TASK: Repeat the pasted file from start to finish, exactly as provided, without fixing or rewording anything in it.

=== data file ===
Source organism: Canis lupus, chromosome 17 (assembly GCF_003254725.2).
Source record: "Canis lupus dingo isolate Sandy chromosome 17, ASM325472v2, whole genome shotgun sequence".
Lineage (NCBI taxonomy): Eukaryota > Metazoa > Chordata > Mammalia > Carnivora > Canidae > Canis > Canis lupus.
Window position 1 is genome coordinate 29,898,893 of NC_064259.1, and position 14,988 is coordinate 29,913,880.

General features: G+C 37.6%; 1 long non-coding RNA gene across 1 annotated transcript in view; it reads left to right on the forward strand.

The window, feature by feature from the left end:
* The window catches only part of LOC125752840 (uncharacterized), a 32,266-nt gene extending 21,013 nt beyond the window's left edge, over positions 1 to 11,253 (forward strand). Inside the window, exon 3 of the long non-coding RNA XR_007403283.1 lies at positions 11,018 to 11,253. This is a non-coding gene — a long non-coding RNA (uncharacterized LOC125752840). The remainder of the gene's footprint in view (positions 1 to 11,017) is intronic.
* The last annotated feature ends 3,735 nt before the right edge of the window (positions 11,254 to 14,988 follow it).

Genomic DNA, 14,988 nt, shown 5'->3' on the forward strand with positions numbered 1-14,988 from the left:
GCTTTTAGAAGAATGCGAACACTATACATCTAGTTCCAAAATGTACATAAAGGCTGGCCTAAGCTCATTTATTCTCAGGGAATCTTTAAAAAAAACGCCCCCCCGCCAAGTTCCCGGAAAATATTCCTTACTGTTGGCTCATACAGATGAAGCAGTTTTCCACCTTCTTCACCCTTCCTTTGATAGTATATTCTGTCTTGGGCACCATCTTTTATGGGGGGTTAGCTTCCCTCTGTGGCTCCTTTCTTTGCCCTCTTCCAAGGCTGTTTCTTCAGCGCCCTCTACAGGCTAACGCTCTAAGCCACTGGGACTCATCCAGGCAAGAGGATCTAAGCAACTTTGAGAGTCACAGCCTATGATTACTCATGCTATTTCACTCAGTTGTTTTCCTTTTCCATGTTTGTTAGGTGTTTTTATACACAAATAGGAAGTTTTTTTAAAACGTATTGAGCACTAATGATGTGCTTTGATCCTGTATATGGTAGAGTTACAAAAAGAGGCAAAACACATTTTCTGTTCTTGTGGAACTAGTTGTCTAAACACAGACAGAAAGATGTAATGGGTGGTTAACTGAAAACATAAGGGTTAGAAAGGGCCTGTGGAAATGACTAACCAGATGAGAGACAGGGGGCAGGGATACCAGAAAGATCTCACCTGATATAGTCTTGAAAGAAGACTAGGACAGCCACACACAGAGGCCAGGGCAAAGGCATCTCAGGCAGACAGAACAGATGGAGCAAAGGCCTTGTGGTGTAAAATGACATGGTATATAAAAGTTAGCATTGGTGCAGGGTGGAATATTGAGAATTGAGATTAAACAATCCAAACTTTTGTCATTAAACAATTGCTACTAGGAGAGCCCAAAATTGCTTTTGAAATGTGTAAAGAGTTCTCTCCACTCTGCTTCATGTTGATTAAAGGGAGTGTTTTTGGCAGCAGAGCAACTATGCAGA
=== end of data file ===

Source organism: Canis lupus, chromosome 17 (assembly GCF_003254725.2).
Source record: "Canis lupus dingo isolate Sandy chromosome 17, ASM325472v2, whole genome shotgun sequence".
Lineage (NCBI taxonomy): Eukaryota > Metazoa > Chordata > Mammalia > Carnivora > Canidae > Canis > Canis lupus.
Window position 1 is genome coordinate 29,898,893 of NC_064259.1, and position 14,988 is coordinate 29,913,880.

General features: G+C 37.6%; 1 long non-coding RNA gene across 1 annotated transcript in view; it reads left to right on the forward strand.

The window, feature by feature from the left end:
* The window catches only part of LOC125752840 (uncharacterized), a 32,266-nt gene extending 21,013 nt beyond the window's left edge, over positions 1 to 11,253 (forward strand). Inside the window, exon 3 of the long non-coding RNA XR_007403283.1 lies at positions 11,018 to 11,253. This is a non-coding gene — a long non-coding RNA (uncharacterized LOC125752840). The remainder of the gene's footprint in view (positions 1 to 11,017) is intronic.
* The last annotated feature ends 3,735 nt before the right edge of the window (positions 11,254 to 14,988 follow it).

Genomic DNA, 14,988 nt, shown 5'->3' on the forward strand with positions numbered 1-14,988 from the left:
GCTTTTAGAAGAATGCGAACACTATACATCTAGTTCCAAAATGTACATAAAGGCTGGCCTAAGCTCATTTATTCTCAGGGAATCTTTAAAAAAAACGCCCCCCCGCCAAGTTCCCGGAAAATATTCCTTACTGTTGGCTCATACAGATGAAGCAGTTTTCCACCTTCTTCACCCTTCCTTTGATAGTATATTCTGTCTTGGGCACCATCTTTTATGGGGGGTTAGCTTCCCTCTGTGGCTCCTTTCTTTGCCCTCTTCCAAGGCTGTTTCTTCAGCGCCCTCTACAGGCTAACGCTCTAAGCCACTGGGACTCATCCAGGCAAGAGGATCTAAGCAACTTTGAGAGTCACAGCCTATGATTACTCATGCTATTTCACTCAGTTGTTTTCCTTTTCCATGTTTGTTAGGTGTTTTTATACACAAATAGGAAGTTTTTTTAAAACGTATTGAGCACTAATGATGTGCTTTGATCCTGTATATGGTAGAGTTACAAAAAGAGGCAAAACACATTTTCTGTTCTTGTGGAACTAGTTGTCTAAACACAGACAGAAAGATGTAATGGGTGGTTAACTGAAAACATAAGGGTTAGAAAGGGCCTGTGGAAATGACTAACCAGATGAGAGACAGGGGGCAGGGATACCAGAAAGATCTCACCTGATATAGTCTTGAAAGAAGACTAGGACAGCCACACACAGAGGCCAGGGCAAAGGCATCTCAGGCAGACAGAACAGATGGAGCAAAGGCCTTGTGGTGTAAAATGACATGGTATATAAAAGTTAGCATTGGTGCAGGGTGGAATATTGAGAATTGAGATTAAACAATCCAAACTTTTGTCATTAAACAATTGCTACTAGGAGAGCCCAAAATTGCTTTTGAAATGTGTAAAGAGTTCTCTCCACTCTGCTTCATGTTGATTAAAGGGAGTGTTTTTGGCAGCAGAGCAACTATGCAGA